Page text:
What makes a successful public space, the design or the program? Of course, programmers believe it’s the program and designers believe it’s the design, and the debate reverberates throughout our profession and in the pages of this issue. In reality, the answer is “everything”: location, constituency, quality of materials, and, yes, both design and program. There are parks designed and programmed for a vast array of interests, from skateboarding and sailing to music and water, to family outings and sports. You name it; there is a park for it. But the main objective we should focus on as designers and program advocates is to fit the park to the community.
From Discovery Green, Houston’s highly programmed park discussed in this issue, to New York’s High Line and Chicago’s Millennium Park, what makes a park successful is how well it represents the personality of the area. Does the park capture the imagination of the time and place? We’ve all been asked to name our favorite parks and cannot often limit ourselves to just one. Among my favorites are Gaudi’s Park Guell in Barcelona, which captures the imagination with fascinating designs in an architecture of tile and color; Parc André Citroën in Paris, a poetic space with fabulous gardens in black, white, red, and gold; and Olmsted’s iconic Central Park, with its roads, bridges, water, and trees.
Parks, like communities, vary. I’m a proponent of public process as the way to determine people’s desires and dreams—and to build a constituency—for their park. Whether you are designing a new park or renovating an older public space, you have to build the constituency. Listening to the community and introducing them to new possibilities and ideas is an engaging process that people can actually enjoy. A certain amount of drama is always involved (I refer to community process as often resembling civic theater), but I dislike hearing designers and programmers talking past each other or offering their views in a negative way that downplays other perspectives. It is incumbent on us as professionals to work together to build the best public space possible for a community, given the reality of land, time, and—often primarily—budget.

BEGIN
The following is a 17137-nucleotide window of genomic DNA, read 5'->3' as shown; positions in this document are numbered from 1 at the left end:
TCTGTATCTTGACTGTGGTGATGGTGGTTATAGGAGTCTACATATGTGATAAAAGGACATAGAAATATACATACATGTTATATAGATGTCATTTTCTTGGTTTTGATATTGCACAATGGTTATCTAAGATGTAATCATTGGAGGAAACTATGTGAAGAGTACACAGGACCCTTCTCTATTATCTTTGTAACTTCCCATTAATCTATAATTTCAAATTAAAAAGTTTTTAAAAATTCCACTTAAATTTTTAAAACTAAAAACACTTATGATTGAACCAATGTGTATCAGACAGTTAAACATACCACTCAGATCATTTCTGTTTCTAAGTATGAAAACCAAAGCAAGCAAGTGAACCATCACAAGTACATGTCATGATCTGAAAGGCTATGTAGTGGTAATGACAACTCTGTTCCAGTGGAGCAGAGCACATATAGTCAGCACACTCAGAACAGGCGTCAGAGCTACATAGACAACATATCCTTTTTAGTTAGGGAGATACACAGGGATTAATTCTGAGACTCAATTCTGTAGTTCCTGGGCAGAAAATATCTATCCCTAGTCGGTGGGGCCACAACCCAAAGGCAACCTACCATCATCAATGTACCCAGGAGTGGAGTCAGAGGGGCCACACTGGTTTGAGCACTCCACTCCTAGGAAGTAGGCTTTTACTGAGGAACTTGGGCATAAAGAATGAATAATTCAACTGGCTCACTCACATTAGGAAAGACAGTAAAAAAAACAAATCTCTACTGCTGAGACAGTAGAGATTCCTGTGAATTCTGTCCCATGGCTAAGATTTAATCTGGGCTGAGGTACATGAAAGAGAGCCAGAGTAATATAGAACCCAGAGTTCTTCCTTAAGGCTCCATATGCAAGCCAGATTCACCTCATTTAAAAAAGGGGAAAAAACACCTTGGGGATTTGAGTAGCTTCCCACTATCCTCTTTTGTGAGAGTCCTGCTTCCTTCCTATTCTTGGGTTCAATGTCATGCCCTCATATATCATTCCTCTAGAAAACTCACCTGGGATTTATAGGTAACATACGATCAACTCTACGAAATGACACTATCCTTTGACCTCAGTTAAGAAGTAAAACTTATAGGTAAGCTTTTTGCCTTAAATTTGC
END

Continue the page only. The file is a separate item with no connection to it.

Can a park be overprogrammed? Unfortunately, yes. A dizzying array of activities is not always what we want in a park. Restful and quiet are good too. And while designing parks in Boston, Atlanta, Miami, Barcelona, and Milan, what I’ve heard in public meetings is the same request: Make the park beautiful. It is a straightforward wish, but complicated to achieve. And it should be a main goal of every park designer and advocate.
Early in my career, in my ongoing and often harried attempts to combine motherhood and profession, my three small children would accompany me to visit new parks I wanted to experience. On one such outing in suburban Washington, D.C., we looked at flowers, fountains, game tables, and sculptures, and took in the bandstand, views, and landscape. I thought it was going pretty well until my middle child piped up, “You said we were visiting a new park. Where do I play?”
And so we find that, in the end, park design and programming must together answer two simple questions. Is it beautiful? Where do I play? Kudos to Gaudi and Olmsted. They got it right. My hope is that we all do the same.
Barbara Faga, FASLA
Executive Vice President, AECOM
Chair, LAM Editorial Advisory Committee